I used an Arduino to connect a rotary encoder and a digital volume control IC that emulates an analog audio variable resistor. Audio goes in 3.5mm and comes out 3.5mm attenuated. By itself it's basically a volume control knob with some LEDs for feedback. However, the unit also accepts serial input. So once the device is connected to a node.js server with socket.io and serialport modules you have hardware volume that can be simultaneously controlled by a physical knob and any device with a browser.
Spark Fun COM-09117
Mayhew Labs LED-Ring board
Rotary encoder breakout board with a shift register driving an LED ring
Instead of using a Macbook Air as the node.js server and the source of the audio I have set up a Raspberry Pi to server both of these functions. It's a model B running Raspbian and node.js. I also installed pianobar so that eventually I can shove everything into an enclosure along with some speakers and control it all through a web ui.
I got everything into a standard black RadioShack enclosure. I added a green plastic cover from an old calculator to be able to see the LEDs without being able to see the other parts of the circuit board.
I've finally gotten all of the components off of the breadboard. I am now ready to stuff the whole circuit into an enclosure.
The cable in the upper right is USB from the Arduino to a Macbook Air. The Macbook is providing power to the entire circuit and also running a node.js server. The cable in the upper left is audio output to a pair of basic computer speakers. The cable in the bottom left is going to the audio source (also happens to be the Macbook, but it can be anything). In my hand is the rotary encoder. Empty breadboard is there because it's stuck to my 'workbench.' Schematic and code to follow soon, I promise...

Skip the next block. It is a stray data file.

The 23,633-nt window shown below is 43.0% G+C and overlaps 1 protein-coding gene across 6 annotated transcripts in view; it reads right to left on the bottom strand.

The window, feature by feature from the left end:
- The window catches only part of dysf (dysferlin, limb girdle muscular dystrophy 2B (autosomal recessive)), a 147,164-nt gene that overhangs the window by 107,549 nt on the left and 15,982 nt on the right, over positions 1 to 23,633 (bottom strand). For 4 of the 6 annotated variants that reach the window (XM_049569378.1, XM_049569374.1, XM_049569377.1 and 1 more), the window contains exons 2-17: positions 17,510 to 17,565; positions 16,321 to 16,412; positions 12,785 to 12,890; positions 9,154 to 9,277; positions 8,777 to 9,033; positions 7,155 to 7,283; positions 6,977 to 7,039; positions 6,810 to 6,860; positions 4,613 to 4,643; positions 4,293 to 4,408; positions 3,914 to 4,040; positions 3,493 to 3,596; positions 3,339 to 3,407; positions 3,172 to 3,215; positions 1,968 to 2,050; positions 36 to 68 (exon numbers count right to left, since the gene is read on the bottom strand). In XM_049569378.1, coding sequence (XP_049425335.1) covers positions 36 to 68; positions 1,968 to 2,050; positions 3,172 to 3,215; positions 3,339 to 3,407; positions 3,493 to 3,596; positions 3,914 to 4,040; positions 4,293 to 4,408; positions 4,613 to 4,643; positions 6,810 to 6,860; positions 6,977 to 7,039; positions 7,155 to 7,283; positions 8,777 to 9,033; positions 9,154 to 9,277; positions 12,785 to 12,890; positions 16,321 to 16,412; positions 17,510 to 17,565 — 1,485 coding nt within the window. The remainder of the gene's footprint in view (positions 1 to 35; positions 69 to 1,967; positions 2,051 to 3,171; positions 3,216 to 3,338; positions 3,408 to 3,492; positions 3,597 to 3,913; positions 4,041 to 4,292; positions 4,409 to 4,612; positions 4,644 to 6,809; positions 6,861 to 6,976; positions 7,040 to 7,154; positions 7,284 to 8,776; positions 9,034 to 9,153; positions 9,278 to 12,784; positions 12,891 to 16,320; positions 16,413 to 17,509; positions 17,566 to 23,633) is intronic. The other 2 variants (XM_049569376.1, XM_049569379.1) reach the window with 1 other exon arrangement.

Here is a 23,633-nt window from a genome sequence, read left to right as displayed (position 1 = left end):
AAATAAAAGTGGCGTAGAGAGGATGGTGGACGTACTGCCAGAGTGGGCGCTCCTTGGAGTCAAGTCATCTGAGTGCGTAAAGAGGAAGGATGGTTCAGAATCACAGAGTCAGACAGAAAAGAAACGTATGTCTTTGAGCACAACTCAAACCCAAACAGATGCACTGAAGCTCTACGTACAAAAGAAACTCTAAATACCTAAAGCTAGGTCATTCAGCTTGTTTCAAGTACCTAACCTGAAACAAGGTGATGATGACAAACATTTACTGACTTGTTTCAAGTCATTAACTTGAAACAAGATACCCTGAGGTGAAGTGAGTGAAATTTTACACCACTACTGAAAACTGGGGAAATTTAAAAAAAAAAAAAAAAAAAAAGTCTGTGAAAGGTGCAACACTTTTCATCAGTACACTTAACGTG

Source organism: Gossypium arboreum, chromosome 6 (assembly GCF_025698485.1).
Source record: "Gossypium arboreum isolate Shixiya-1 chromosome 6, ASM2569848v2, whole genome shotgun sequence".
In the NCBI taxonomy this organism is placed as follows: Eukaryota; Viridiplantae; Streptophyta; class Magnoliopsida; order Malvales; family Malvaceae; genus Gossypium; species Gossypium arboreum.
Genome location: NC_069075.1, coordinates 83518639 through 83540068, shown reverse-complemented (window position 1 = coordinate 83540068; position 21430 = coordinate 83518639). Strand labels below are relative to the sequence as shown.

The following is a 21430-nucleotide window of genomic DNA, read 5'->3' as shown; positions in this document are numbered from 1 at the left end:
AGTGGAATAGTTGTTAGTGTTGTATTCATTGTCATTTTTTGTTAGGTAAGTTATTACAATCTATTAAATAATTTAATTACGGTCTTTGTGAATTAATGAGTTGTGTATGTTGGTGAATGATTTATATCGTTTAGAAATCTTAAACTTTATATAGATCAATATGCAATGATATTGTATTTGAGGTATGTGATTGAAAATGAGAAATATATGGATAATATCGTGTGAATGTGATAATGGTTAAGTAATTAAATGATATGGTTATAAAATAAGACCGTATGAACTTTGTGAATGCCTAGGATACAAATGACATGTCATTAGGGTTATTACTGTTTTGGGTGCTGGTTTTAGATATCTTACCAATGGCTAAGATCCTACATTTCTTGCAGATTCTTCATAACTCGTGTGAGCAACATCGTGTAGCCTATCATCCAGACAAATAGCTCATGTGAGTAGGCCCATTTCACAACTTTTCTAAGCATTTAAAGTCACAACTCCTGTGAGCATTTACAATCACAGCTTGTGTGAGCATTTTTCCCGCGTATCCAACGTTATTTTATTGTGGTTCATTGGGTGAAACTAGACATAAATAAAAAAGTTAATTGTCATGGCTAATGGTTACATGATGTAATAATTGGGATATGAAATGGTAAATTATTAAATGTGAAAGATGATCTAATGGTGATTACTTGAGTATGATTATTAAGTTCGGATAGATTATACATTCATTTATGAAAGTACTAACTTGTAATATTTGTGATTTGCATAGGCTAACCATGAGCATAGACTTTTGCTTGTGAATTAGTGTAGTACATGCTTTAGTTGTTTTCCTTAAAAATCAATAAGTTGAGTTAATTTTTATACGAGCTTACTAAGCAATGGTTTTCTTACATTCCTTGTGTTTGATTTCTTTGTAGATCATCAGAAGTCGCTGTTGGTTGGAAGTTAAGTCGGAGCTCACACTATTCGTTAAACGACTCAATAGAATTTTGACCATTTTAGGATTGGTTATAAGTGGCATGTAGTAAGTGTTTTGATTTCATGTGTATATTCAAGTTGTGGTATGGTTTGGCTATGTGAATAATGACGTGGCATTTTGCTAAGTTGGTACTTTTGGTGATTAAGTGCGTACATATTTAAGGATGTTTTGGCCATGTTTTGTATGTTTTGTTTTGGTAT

The first video I have posted is my project's proof of concept. I've a long way to go before I consider this project finished, but it feels like a good point to start logging my progress.
I got the volume control chip and the voltage inverter as samples so I didn't have much choice in package types. The CS3310 came in an SOIC-16 Wide so I ordered a breakout board from Adafruit ;) However, I got impatient and soldered magnet wire directly to the legs as a crude breakout. This is probably the limiting factor right now in terms of audio quality for the device. It can only be turned so loud before there's a lot of noise.
In the end I had to wait for the real breakout boards anyway because the voltage inverter that I had (required for the -5 V DC input of the CS3310) came in a TSSOP 5-pin package. The footprint of the inverter didn't exactly match the breakout so I had to make a couple of small jumpers. Rough soldering job on this one too, but it works...
I'll get the schematic up soon and that should explain a lot. As soon as I clean up and properly comment my code I'll get that to github and link to it.